Monday, December 28, 2015

Standard Gibbs vs Helmholtz Free Energy Change: An Apparent Paradox

Consider the following equilibrium
$$ \text{A} + \text{B} \rightleftharpoons \text{AB} $$
and the following three experiments performed at the same temperature.

Experiment 1: To an empty, rigid container with volume $V_1$ is added $p_{\text{A},0}$ of molecule $\text{A}$ and $p_{\text{B},0}$ of molecule $\text{B}$.  The system is allowed to go to equilibrium, $p_{\text{AB},1}$ is measured, and $K_1$ is computed as
$$ K_{p,1}=K_1=\frac{p_{\text{AB},1}p^\circ}{p_{\text{A},1}p_{\text{B},1}} $$
where $p_{\text{A},1} = p_{\text{A},0}-p_{\text{AB},1}$

Since the experiment is carried out at constant volume, equilibrium is defined as $dA = 0$ so the standard free energy change computed from $K_1$ should correspond to a standard Helmholtz free energy change, $\Delta A^\circ_1$.

Experiment 2: A balloon is filled with $p_{\text{A},0}$ of molecule $\text{A}$ and $p_{\text{B},0}$ of molecule $\text{B}$. After equilibrium the volume of the balloon is $V_2$ and $p_{\text{AB},2}$ is measured and $K_2$ computed.

Since the experiment is carried out at constant pressure, equilibrium is defined as $dG = 0$ so the standard free energy change computed from $K_2$ should correspond to a standard Gibbs free energy change, $\Delta G^\circ_2$.

Experiment 3: Experiment 1 is repeated using a rigid container with volume $V_2$.

$K$ does not depend on the volume, so $K_3 = K_1$ and $\Delta A^\circ_3=\Delta A^\circ_1$. However, since the temperature and final volume is the same as in Experiment 2, the internal pressure and hence the partial pressures must be the same.  Thus $K_3 = K_2$ and $\Delta A^\circ_3=\Delta G^\circ_2$.  It follows that
$$ \Delta A^\circ_1=\Delta G^\circ_2$$

So there is really only one standard free energy change associated with Eq 1, but is it $\Delta G^\circ$ or $\Delta A^\circ$?

The change in standard Helmholz free energy is not the same as the change in standard chemical potential
The equilibrium constant is related to the change in standard chemical potential
$$ K = e^{-\Delta \mu^\circ RT} $$
The chemical potential is defined as
$$\mu _X = {\left( {\frac{{\partial G}}{{\partial {n_X}}}} \right)_{p,T,n'}} = {\left( {\frac{{\partial A}}{{\partial {n_X}}}} \right)_{V,T,n'}}$$
For a one-component system, $G = nG_m$, and the chemical potential is simply the molar Gibbs energy of the substance because
$$\mu = {\left( {\frac{{\partial G}}{{\partial {n_X}}}} \right)_{p,T,n'}} = {\left( {\frac{{\partial nG_m^{}}}{{\partial {n_X}}}} \right)_{p,T,n'}} = G_m$$
so we can write
$$ K = e^{-\Delta G^\circ RT} $$
$$ \Delta G^\circ = G^\circ_m(\text{AB)} -G^\circ_m(\text{A)} -G^\circ_m(\text{B)}  $$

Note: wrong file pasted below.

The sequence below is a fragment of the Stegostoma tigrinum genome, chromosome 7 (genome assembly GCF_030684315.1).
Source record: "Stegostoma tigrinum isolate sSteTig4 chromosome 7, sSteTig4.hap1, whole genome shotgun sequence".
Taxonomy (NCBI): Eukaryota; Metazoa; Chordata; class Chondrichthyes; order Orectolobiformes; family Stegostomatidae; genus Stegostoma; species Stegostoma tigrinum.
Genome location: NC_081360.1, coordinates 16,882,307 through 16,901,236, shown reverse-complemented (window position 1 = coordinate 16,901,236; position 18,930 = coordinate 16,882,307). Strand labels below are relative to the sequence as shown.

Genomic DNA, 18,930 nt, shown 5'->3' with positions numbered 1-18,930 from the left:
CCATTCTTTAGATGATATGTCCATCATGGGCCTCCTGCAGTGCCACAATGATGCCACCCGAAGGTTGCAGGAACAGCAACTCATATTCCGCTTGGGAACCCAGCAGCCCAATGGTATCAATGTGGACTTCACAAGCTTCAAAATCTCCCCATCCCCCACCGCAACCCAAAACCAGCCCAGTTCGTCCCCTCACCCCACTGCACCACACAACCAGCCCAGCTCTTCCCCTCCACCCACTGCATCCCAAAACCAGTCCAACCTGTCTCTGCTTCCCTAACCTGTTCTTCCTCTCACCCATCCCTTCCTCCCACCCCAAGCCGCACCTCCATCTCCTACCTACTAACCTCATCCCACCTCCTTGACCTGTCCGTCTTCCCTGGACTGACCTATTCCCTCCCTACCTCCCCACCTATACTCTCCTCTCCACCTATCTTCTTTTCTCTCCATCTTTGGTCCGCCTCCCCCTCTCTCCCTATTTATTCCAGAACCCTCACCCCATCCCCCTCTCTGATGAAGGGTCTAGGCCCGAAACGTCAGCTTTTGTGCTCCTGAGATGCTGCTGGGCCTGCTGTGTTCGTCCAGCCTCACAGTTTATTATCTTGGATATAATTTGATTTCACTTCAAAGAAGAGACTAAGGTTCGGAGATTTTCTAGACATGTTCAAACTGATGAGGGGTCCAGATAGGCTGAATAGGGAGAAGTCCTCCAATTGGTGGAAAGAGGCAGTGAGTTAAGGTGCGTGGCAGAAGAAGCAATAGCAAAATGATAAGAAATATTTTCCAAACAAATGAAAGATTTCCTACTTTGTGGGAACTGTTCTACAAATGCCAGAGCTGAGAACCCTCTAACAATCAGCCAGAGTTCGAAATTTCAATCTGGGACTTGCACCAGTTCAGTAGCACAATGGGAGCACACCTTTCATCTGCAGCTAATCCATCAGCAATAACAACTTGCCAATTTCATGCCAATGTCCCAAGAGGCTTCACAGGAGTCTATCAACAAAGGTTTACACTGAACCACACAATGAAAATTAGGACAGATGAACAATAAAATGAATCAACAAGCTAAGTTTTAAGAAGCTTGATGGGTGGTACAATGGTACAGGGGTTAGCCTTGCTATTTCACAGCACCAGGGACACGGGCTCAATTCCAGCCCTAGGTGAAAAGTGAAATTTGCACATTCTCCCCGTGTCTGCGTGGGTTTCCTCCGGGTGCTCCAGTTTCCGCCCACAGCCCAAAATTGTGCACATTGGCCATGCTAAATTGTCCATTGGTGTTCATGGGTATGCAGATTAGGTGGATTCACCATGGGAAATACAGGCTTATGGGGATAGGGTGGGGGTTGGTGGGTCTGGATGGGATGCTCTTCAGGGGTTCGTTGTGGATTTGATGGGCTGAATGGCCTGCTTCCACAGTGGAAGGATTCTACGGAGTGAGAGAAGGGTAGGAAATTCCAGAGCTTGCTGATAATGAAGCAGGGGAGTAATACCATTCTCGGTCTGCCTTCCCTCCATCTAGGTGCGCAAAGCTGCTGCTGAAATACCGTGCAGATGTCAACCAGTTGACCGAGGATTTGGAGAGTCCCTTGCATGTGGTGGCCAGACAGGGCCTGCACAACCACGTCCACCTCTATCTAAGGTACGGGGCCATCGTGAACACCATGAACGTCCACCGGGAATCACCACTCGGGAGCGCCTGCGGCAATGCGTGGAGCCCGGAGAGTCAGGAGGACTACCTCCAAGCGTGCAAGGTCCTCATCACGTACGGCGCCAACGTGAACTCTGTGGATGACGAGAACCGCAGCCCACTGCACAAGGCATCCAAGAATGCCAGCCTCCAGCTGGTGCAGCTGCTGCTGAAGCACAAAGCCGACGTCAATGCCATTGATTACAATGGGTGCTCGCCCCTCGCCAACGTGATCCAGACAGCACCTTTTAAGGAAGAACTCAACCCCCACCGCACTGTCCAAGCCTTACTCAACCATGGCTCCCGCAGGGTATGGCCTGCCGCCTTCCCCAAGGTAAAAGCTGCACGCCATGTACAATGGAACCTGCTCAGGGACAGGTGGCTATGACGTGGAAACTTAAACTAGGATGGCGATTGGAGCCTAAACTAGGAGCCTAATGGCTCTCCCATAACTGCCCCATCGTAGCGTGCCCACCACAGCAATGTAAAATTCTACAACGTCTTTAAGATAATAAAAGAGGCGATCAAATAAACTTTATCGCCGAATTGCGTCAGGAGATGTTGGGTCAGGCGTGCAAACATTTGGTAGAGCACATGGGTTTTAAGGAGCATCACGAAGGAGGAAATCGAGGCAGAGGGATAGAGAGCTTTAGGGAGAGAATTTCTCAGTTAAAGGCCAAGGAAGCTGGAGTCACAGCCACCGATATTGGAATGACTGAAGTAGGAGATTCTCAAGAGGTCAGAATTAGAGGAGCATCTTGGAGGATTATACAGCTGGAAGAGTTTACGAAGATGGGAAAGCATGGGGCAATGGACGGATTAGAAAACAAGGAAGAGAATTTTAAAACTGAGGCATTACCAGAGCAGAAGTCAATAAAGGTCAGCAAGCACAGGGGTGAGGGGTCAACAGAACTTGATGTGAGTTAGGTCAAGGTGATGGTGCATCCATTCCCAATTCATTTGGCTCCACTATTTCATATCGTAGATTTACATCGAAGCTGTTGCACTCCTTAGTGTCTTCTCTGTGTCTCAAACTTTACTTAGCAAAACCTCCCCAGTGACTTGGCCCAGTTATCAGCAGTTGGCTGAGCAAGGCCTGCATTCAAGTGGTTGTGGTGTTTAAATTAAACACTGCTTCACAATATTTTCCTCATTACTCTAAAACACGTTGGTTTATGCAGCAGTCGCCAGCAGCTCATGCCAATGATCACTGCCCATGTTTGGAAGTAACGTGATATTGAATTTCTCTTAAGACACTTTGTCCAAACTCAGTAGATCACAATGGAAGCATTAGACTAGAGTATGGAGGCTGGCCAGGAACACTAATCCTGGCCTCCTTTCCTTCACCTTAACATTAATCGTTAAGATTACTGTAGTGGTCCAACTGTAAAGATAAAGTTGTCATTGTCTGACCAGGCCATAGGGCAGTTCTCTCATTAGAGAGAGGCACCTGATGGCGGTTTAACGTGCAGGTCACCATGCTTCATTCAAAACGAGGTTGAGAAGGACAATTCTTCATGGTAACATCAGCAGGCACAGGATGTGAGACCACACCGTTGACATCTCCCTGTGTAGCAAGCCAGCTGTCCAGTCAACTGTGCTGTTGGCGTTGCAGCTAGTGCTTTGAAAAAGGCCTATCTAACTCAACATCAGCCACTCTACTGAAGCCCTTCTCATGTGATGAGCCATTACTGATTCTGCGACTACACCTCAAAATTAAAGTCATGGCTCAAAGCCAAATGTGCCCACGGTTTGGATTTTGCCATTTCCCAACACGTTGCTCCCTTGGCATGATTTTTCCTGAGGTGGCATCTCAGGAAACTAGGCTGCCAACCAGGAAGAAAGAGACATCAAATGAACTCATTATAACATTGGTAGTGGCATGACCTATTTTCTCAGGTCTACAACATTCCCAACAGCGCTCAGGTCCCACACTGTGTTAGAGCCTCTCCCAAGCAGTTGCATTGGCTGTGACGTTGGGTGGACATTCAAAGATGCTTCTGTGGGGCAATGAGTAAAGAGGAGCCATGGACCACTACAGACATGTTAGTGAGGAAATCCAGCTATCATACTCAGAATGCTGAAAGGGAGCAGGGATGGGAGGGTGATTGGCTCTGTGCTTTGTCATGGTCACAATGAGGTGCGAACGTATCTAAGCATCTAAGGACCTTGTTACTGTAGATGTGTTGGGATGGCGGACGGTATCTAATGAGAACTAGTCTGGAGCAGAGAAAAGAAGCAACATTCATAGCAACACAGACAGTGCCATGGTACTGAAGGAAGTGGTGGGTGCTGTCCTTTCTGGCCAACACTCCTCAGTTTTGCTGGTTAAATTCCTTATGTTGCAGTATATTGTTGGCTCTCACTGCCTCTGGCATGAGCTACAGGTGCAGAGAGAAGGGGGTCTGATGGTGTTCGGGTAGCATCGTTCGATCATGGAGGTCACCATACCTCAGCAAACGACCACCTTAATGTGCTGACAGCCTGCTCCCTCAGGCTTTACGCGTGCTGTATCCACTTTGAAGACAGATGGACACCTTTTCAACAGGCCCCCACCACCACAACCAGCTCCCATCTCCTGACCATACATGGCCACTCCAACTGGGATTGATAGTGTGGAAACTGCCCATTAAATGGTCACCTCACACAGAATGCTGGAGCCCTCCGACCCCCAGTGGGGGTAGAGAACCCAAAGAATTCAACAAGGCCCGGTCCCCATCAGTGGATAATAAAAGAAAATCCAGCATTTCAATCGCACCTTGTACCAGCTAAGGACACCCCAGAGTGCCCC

However, the chemical potential is not equal to the molar Helmholtz free energy
$$A_m = {\left( {\frac{{\partial A}}{{\partial {n_X}}}} \right)_{p,T,n'}} \ne {\left( {\frac{{\partial A}}{{\partial {n_X}}}} \right)_{V,T,n'}}$$
Notice that the middle term is for constant $p$ and the last term is for constant $V$.  So I can't write the equilibrium constant using $\Delta A^\circ$ computed partial molar standard Helmholtz free energies
$$K = {e^{ - \Delta {\mu ^{\circ}}/RT}} \ne {e^{ - \Delta {A^{\circ}}/RT}}$$
Here's why.  The Helmholtz free energy can be written in terms of the partition function $Q=q^N/N!$
$$A =  -nRT\ln \left( {\frac{{eq}}{{n{N_A}}}} \right) = -nRT\ln \left( {\frac{{eq_0V}}{{n{N_A}}}} \right) $$
The chemical potential is
$$ \mu _X = {\left( {\frac{{\partial A}}{{\partial {n_X}}}} \right)_{V,T,n'}} =  - RT\ln \left( {\frac{q}{{n{N_A}}}} \right)$$
To get the partial molar Helmholtz free energy we need to keep $p$ constant, so we substitute $V=nRT/p$ before differentiating, which cancels out the $n$ in the parenthesis
$$ A_m = -RT\ln \left( {\frac{{e{q_0}RT}}{{{N_A}p}}} \right) = - RT\ln \left(\frac{eq}{N_A} \right) $$
So from this we can see that
$$ \mu_X = A_m + RT$$
In the case of $G$
$$G =  A + RT =-nRT\ln \left( {\frac{{q}}{{n{N_A}}}} \right)  $$
and we make the substitution $V=nRT/p$ before differentiating to find $\mu$
$$ \mu = - RT\ln \left(\frac{q}{N_A} \right) = G_m = A_m + RT $$
So measuring the equilibrium constant for the reaction in Eq 1 gives us
$$\Delta \mu^\circ = \Delta G^\circ = \Delta A^\circ - RT $$

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Tuesday, December 15, 2015

My Vision for ACS Omega

Update: ACS Omega is too expensive

A few weeks ago I was invited to submit my application (a vision statement and a CV) for a co-editor-in-chief position at ACS Omega.  Here's my vision statement.  I have made one change: at the time I didn't know the final name of the journal and used a working title instead.  The application is still pending.